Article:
Escherichia coli

In vitro experiments were performed using an overnight culture of DB1317 (Table 1) mixed with plasmid pMR2 (100 μg/ml) in Luria-Bertani (LB) media and incubated at 37°C. Sampling at 2 and 4 hrs gave rise to transformants on LB media containing chloramphenicol (25 μg/ml) at a frequency of up to 10-7 transformants (TF) per recipient (data not shown). Plasmid extraction and restriction analysis confirmed that transformants harboured the plasmid pMR2 (data not shown). Cells incubated without addition of plasmid DNA (negative controls) did not give rise to any chloramphenicol resistant colonies. When adding faecal or intestinal samples from germfree rats to the LB medium to a final concentration of 10%, and performing the same experiment as described above, no transformants were detected (detection limit 2.3 × 10-9 TF/rec).

Table 1. Bacterial strains and plasmids

Although ex vivo experiments with intestinal and faecal samples could not detect any uptake of DNA, the situation may be different in vivo where specific environmental factors may be present enhancing uptake of DNA by E. coli. Therefore an in vivo experiment with E. coli strain MS15978 (DB1317 harbouring plasmid pMR1) was performed. Four germfree Sprague-Dawley rats (14-17 weeks old) bred and housed as previously described [6] were dosed p.o. by gavage with 1 ml cell suspension (app. 109 cfu/ml) of E. coli strain MS15978 at day 1 of the experiment. One rat served as a control and was not fed with plasmid DNA, while the other three animals received 100 μg plasmid pMR2 each working day from day 8 to 17 of the experiment. Dosing the rats with plasmid pMR2 gave us the opportunity to look at uptake (chloramphenicol resistance, 25 μg/ml) as well as homologous recombination (kanamycin resistance, 500 μg/ml) by marker-rescue of the deleted nptII gene on pMR1 [10]. The strain colonized the animals to a concentration of up to 1011 cfu/g faeces (Figure 1). However, the plasmid pMR1 was not stably maintained in the strain MS15978 during colonization of the animals. Therefore a selective pressure was put on the plasmid (1000 μg/rat/day of ampicillin p.o. by gavage) at day 10 to 17 of the experiment. This restored the population of pMR1 containing cells (see Figure 1). At sacrifice at day 17, pMR1 containing E. coli cells were found throughout the intestinal tract at the following app. densities: duodenum: 103 cfu/g; ileum: 106 cfu/g; caecum and colon: 108 cfu/g. Transformants were detected neither in faecal or intestinal samples on Brain Heart Infusion (BHI) media containing either chloramphenicol (25 μg/ml) or kanamycin (500 μg/ml) (detection limit 100 cfu/g).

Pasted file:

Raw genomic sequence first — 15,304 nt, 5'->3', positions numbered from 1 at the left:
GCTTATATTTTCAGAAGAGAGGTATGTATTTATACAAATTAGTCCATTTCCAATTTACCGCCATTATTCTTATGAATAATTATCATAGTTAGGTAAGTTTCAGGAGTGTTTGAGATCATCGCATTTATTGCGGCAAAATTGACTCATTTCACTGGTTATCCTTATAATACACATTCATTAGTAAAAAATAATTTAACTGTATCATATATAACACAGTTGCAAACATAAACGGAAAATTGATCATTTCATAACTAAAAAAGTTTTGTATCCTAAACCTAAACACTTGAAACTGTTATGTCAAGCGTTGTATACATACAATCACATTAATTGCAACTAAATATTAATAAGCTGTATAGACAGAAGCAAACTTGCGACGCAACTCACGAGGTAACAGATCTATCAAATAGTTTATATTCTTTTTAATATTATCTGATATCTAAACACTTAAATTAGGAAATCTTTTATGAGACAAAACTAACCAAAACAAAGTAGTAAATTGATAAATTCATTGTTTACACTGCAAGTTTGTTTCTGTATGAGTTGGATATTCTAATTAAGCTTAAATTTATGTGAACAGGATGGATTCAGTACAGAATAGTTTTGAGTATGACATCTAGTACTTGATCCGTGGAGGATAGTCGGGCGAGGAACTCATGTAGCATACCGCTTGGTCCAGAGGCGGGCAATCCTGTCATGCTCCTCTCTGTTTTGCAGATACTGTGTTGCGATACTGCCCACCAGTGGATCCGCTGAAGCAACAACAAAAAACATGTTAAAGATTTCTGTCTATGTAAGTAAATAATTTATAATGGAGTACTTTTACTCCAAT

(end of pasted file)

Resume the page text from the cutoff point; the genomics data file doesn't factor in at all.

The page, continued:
thumbnailFigure 1. Colonization of four mono-associated rats with E. coli strain MS15978. Faecal samples were plated on both BHI (◆) and BHI including ampicillin (■). From day 10 all rats were dosed with 1000 μg ampicillin each day to restore the population of pMR1 containing E. coli cells. The detection limit for detection of transformants was 100 cfu/g faeces. Vertical bars represent standard error of the mean (SEM).

In this study we observed low-frequency spontaneous transformation of E. coli strain DB1317 growing in LB media without addition of divalent cations or temperature shift, conditions pivotal for high frequency transformation. However, adding faecal or intestinal samples from germfree rats to the LB media let drop the number below the detection limit of 2.3 × 10-9 TF/rec. This could indicate that adding these samples either inhibited uptake of DNA, or that the DNA was degraded in the samples. A recent published paper (Nordgaard et al., 2007) observed the same inhibitory effect of intestinal content from germfree mice on the transformation process of Acinetobacter baylyi. Previous studies incubating plant DNA in GI samples ex vivo showed that the DNA was rapidly degraded in samples from the small intestine, whereas hardly any degradation was observed when incubating the DNA in samples from the lower part of the GI tract [6]. However, DNA persistence was studied using PCR, a sensitive method needing only scarce amounts of DNA for amplification. Studies incubating plasmid DNA in faecal samples from germfree rats showed that by simple gel electrophoresis, the plasmid could not be observed after 10 minutes of incubation, whereas by PCR a strong band could be detected even after 20 min of incubation (unpublished results). Since the transformation frequency in LB media is already low, the degradation of DNA in the samples is probably lowering the transformation frequency further, so that a possible transfer event is below detection limit. The same may be true for the in vivo studies where no uptake of DNA by E. coli could be observed, in concordance with an earlier study showing that although plasmid DNA was detected in the GI tract, the concentration was very low [6].